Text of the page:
John Patrick Shanley’s “Prodigal Son”: Too Prodigal?

Timothée Chalamet in John Patrick Shanley's Prodigal Son. Photos by Joan Marcus.

With Prodigal Son, John Patrick Shanley has written a fascinating play. This doesn’t mean he’s written an entirely successful play, although he’s completely successful with the performance that, as his own director, he gets from Timothée Chalamet as the focal figure, a deeply distressed schoolboy named Jim Quinn.

According to the playwright’s program note, Jim Quinn is actually a moniker for Shanley himself. Thus, Prodigal Son is nothing less than a memoir conceived as a play. There you have the fascinating source for this intermissionless, 90-minute work, and there you have its complex flaw. Certainly anyone who knows anything about Shanley but doesn’t read his program note before the performance begins (as I hadn’t) will immediately wonder how autobiographical Prodigal Son is.

At the outset, Jim Quinn steps to the edge of Santo Loquasto’s basic, beautiful set — an alley of bare-branched trees that progress in forced perspective to a small house of many windows. He confides to the audience that he’s about to tell the story of his volatile experiences at Thomas More Preparatory School in New Hampshire during the early 1960s.

Story continues below.

Having been tossed out of a previous institution, Jim leads us into a scene in which he’s given not only a second chance but also a scholarship by Thomas More’s founder, Carl Schmitt (Chris McGarry), who in time questions whether he made the right decision to bring the young man in. (Throughout the play, Loquasto’s locales, including offices and a dorm room, smoothly roll on and off.)

Though it’s blatantly obvious that Jim is a brilliant boy and astonishingly well read, he’s also a chronic troublemaker who drinks on campus, beats up other students and steals, among other shenanigans. He fervently dissembles about his bad behavior all while taking umbrage at being, as he habitually insists, unfairly attacked.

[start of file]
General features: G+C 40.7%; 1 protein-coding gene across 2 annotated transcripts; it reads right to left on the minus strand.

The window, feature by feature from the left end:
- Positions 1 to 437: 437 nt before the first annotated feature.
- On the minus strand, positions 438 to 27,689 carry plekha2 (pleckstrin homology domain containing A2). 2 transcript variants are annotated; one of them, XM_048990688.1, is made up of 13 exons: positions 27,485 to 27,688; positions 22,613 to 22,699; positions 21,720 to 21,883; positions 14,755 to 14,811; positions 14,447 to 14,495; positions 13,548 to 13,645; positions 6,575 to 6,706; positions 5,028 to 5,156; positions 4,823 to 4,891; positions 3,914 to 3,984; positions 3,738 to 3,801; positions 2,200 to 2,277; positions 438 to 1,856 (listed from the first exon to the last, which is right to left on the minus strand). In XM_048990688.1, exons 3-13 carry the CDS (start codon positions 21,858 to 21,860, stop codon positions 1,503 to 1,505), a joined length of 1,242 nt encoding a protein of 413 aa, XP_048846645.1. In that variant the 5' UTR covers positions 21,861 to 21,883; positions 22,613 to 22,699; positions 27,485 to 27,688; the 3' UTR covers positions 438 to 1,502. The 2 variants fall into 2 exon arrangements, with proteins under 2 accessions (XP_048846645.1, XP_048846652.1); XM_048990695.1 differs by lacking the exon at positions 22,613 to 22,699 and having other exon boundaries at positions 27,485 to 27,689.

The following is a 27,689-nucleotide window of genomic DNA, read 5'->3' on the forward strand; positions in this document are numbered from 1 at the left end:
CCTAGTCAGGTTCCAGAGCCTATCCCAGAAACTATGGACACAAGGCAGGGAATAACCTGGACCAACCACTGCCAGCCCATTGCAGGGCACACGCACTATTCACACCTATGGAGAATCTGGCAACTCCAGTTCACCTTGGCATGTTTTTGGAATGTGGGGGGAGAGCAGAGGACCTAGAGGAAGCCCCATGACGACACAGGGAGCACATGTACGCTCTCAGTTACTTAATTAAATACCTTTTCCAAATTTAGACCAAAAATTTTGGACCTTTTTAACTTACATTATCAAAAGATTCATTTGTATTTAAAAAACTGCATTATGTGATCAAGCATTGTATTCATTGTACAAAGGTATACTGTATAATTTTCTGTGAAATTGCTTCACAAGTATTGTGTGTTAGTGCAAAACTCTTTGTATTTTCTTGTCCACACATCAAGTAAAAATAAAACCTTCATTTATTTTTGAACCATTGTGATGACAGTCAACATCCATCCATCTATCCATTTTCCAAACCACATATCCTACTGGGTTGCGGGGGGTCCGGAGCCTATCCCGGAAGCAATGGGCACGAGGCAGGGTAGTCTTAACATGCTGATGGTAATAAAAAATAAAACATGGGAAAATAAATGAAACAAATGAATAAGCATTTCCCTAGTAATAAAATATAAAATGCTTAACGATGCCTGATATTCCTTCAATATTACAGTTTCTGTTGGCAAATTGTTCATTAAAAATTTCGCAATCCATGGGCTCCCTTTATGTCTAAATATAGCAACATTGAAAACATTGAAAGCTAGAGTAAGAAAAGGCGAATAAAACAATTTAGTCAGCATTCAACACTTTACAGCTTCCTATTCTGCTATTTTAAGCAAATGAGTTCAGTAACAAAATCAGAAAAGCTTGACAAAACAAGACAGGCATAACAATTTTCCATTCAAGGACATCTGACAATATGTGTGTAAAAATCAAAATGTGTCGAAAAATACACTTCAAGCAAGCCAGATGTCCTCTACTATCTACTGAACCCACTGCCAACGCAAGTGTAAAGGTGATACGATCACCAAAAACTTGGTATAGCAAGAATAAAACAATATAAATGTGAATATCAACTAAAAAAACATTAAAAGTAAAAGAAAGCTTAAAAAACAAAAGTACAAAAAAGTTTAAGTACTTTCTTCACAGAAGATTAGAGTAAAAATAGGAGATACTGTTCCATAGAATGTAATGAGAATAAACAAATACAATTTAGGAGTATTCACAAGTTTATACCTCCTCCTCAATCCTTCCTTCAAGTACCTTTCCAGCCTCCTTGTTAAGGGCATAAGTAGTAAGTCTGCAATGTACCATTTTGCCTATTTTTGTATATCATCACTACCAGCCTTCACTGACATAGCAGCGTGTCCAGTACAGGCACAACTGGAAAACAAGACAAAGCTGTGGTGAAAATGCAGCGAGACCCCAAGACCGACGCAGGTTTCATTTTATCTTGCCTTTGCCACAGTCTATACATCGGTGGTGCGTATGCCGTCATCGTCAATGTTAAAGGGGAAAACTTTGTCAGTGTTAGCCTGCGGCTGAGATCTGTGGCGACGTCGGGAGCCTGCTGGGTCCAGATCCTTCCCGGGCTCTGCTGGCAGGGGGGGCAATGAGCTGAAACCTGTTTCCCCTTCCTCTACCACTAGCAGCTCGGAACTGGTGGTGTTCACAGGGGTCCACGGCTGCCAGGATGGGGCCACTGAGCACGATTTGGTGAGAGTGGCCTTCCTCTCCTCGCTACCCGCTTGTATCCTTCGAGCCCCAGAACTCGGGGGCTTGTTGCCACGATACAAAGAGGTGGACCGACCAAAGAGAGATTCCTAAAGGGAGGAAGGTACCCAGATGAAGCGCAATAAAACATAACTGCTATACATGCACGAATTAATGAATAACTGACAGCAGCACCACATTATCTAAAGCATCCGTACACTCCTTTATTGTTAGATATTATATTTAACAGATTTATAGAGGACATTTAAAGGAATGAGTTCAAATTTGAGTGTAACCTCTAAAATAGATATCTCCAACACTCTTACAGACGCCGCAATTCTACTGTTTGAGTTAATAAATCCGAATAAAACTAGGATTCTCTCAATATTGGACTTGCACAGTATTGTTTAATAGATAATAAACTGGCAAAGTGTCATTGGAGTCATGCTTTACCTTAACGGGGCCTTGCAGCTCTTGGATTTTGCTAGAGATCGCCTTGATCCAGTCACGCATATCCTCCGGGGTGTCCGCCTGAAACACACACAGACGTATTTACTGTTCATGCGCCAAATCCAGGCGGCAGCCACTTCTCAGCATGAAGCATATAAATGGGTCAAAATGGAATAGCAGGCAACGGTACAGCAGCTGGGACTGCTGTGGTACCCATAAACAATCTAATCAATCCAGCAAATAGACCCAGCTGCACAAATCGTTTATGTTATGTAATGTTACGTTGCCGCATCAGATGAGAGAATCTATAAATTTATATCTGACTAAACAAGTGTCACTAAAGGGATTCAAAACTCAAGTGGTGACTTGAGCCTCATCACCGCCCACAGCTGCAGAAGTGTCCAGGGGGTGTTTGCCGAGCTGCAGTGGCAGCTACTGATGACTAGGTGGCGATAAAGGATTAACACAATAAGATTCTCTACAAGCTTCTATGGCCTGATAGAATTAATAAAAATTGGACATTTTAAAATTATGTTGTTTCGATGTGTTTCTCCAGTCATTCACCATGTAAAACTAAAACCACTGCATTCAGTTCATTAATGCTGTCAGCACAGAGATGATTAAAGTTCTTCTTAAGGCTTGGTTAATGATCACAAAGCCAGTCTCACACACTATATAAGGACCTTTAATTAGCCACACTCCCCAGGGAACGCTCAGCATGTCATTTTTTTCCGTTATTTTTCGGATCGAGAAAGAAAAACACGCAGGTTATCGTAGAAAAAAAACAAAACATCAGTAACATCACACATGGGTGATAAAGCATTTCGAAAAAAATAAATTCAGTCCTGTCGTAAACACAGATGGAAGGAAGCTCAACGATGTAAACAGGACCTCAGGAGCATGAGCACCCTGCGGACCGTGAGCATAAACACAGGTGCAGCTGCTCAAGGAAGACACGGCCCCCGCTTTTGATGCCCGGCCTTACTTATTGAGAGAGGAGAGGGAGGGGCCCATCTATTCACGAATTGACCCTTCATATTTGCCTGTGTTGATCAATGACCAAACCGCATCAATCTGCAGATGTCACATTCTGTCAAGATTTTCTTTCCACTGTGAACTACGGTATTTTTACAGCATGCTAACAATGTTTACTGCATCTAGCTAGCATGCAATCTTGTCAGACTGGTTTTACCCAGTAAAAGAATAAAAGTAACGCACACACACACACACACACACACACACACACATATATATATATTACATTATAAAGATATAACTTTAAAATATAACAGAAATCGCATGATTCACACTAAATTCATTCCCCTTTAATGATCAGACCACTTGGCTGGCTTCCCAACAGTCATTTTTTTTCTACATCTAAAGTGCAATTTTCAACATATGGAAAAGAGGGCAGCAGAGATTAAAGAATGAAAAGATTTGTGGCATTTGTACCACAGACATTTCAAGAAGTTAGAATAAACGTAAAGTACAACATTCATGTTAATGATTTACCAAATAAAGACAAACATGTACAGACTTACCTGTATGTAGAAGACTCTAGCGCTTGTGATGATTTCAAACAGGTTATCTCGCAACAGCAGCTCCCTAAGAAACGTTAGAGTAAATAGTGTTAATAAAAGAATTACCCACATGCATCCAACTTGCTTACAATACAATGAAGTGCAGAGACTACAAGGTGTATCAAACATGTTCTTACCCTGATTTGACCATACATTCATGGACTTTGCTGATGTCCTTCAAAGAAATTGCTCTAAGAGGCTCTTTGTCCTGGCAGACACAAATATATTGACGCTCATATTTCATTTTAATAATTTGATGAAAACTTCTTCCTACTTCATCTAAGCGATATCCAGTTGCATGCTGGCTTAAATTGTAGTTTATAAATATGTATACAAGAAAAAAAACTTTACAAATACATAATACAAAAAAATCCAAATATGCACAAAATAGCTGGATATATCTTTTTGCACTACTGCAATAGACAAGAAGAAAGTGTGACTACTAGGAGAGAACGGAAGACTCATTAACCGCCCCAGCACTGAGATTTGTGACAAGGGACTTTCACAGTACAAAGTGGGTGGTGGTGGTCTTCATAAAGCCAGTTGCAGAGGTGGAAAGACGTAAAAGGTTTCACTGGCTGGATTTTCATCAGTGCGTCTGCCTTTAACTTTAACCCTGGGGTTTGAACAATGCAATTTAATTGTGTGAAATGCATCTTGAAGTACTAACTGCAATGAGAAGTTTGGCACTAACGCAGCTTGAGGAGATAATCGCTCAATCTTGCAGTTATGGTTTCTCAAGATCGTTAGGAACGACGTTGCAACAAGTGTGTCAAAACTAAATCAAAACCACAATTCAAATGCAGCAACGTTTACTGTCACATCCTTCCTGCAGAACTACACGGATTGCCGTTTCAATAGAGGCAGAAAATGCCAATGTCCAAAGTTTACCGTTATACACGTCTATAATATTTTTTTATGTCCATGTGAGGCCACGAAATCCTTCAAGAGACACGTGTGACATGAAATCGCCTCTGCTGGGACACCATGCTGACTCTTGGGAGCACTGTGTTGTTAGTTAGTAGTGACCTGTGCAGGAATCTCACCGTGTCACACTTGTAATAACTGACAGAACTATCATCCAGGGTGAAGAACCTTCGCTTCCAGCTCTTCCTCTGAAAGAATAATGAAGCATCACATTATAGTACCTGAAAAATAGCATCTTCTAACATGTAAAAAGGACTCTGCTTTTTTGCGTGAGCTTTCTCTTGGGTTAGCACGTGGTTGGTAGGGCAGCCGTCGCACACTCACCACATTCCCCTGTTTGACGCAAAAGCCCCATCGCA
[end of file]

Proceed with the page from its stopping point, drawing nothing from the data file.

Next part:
Jim — whose personality quirks are exposed masterfully by the thin, hyperkinetic Chalamet — also has his on-campus partisans. Most prominent is Alan Hoffman (Robert Sean Leonard), an English teacher wowed by Jim’s intellect at 16, 17 and 18. Schmitt’s wife, Louise (Annika Boras), is also taken with Jim’s smarts and even with a poem he shows her during their class on T. S. Eliot’s The Wasteland. (Jim doesn’t care for the Eliot classic — he dislikes the poet’s demeanor.) The last of the play’s characters is Austin Schmitt (David Potter), the headmaster’s nephew who rooms with Jim and, despite enduring Jim’s occasional physical attacks, forgives him in the face of obvious neediness.

The sequences in which Jim interacts with the denizens of Thomas More can be inordinately effective; Shanley long-ago established his ability to situate himself well in his plays. Doubt is perhaps the best example.

Story continues below.

Jim and Austin share only one pithy scene, but the mood changes that occur within it are mesmerizing. Alternately attacking Austin and confiding his worst fears, Jim runs a gamut from A to way beyond Z. His afternoon with Louise also illuminates as it demonstrates the ways in which Jim is both confident and uncertain. (There’s a subsequent scene in which the Schmitts offer clues to something in their past that suggests why Louise may favor Jim.)